Fraud: A dispute eliminator
Fraud: A dispute eliminator written by a Diksha Sharma student at Government Law College in Mumbai
Ayyasamy versus Paramsivam & Ors.
Ayyasamy versus Paramsivam & Ors. is a case based on the Arbitration and Conciliation Act 1996. Whereby the discretion lay with the Supreme Court and it was decided that the case is only non-arbitral in cases of serious fraud. Just a mere allegation of fraud cannot be regarded as a reason for a dispute between parties that cannot be settled by an arbitration agreement.
Facts of the case
The parties in this case were brothers who had signed a partnership deed agreeing to run a hotel business called Hotel Arunagiri in Tirunelveli, Tamil Nadu. The applicant had filed a civil action with the Munsif Court Additional District Court, Tirunelveli, Tamil Nadu for imposing an injunction to prevent the respondents from running the company’s business. The respondents stood before the court and applied for the right to participate as a partner in the management. Believing that since this case involved part of the fraud it should be sorted out by the civil court.
The dispute arose when the complainant failed to adhere to the partnership agreement and failed to deposit the money into the bank account and allegedly wrote a check for Rs. 10,00,050 / – from the bank account in the name of the hotel in favor of his son without informing the other partners. Respondents also stated that the complainant’s wife, Dhanapalraj, was reportedly questioned by CBI about a raid on his dormitory in which he falsely claimed that the amount seized was Rs. 45,00,000 / – belonged to the hotel .
After the complainant had received a subpoena, she applied for the application under Section 8 of the Arbitration and Conciliation Act of 1996 by questioning the continuation of the claim under the arbitration agreement in accordance with Section (8) of the partnership agreement.
Respondents relied on N. Radhakrishnan’s verdict against Maestro Engineers & Ors. and the complainant’s plea was accordingly rejected. An appeal lodged with the Madras Supreme Court was then dismissed, with the finding that Swiss Timing Ltd. (The applicant’s order) was an order of a single Supreme Court judge, while in N. Radhakrishnan the decision was made by a Supreme Court divisional bank, so it had to follow the judicial precedent.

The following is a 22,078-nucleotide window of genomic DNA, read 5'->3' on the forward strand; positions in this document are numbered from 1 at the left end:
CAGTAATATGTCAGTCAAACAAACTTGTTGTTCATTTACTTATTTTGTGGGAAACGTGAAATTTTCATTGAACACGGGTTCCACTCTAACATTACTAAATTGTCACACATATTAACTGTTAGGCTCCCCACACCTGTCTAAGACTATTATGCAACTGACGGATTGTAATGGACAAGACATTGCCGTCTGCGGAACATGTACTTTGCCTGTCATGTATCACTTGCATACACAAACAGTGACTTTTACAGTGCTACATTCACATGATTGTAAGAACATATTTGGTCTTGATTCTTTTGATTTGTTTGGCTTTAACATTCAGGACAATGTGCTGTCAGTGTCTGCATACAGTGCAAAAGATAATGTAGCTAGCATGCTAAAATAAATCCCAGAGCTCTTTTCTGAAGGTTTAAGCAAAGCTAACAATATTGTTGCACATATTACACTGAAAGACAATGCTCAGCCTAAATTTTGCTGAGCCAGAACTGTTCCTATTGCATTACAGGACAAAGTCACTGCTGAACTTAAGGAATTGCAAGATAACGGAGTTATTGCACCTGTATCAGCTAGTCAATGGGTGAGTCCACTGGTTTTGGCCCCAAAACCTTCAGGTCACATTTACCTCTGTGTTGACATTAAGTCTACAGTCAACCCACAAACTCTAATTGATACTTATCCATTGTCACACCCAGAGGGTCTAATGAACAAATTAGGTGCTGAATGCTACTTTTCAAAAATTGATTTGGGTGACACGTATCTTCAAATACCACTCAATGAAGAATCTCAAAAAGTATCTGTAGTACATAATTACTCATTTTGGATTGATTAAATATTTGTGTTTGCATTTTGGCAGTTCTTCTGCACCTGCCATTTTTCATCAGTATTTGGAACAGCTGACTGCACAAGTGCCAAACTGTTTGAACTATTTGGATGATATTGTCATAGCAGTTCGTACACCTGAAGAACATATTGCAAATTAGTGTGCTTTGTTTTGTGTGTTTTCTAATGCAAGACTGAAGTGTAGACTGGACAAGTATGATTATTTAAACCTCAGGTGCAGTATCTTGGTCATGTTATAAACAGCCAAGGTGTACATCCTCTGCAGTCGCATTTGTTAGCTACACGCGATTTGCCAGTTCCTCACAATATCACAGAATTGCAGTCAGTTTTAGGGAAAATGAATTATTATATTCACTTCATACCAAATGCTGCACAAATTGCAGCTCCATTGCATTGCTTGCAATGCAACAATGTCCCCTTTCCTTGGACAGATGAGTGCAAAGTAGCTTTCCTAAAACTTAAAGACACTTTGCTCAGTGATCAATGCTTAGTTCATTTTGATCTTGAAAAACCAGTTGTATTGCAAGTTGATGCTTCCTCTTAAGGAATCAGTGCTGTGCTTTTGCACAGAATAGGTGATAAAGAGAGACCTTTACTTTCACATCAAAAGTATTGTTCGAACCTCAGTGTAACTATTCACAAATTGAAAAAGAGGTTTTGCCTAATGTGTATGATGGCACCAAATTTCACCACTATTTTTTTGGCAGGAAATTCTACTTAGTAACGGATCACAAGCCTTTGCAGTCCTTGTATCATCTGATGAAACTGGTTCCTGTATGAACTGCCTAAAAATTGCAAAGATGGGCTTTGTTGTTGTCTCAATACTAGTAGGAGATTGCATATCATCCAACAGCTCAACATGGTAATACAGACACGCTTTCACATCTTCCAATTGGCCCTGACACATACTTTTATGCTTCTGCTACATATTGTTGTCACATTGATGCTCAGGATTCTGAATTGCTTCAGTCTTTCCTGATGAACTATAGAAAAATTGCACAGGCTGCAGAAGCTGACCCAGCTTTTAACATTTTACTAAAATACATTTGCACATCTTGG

However, the applicant appealed to the Supreme Court of India.
The question that arose before the court was whether the matter was arbitral or non-arbitral and should be resolved by the court taking into account the involvement of fraud, which makes it an exception for the arbitral tribunal.
The Tribunal began by closely observing the Arbitration and Conciliation Act of 1926, whereas it did not preclude any specific provision that precludes a category of disputes that they designate as non-arbitral, but several provisions have been made that determine the scope of the define judicial intervention. The law contains provisions against the arbitration award [Section 34 and Section 48] and it can be overturned if the court determines that the matter in dispute cannot currently be settled through arbitration under current law.
On the interpretation, the court found that the alleged fraud allegation was not grave and could not be seen as a grave reason for the arbitral tribunal’s inability to resolve it. The question of accounting could easily have been settled by the arbitrators. However, the respondents’ allegation against Dhanapalraj is not taken into account and is therefore not to be dealt with by the arbitral tribunal. The judgment was pronounced in favor of the applicant, with all previous judgments of the courts below being reversed. The complaint was allowed, so the complainant’s request under Section 8 in the lawsuit was confirmed.
The court upheld the decision in favor of the complainant after legitimizing all areas of the case and the related concepts. In this case, the gravity of the fraud allegation has been examined, which nullifies the case before it is heard by a court other than an arbitration tribunal. As mentioned earlier, the arbitral tribunal does not rule out civil or commercial matters, but there are some matters that, while reserved for the courts, do not make the arbitral tribunal unsolvable.
Section 5, Section 8, Section 11, Section 16, Section 34 (2) (b) and Section 48 are mainly highlighted in this case and dealt with respectively. The principle of fraud was taken into account in order to make the distinction between a mere and a serious allegation clearer.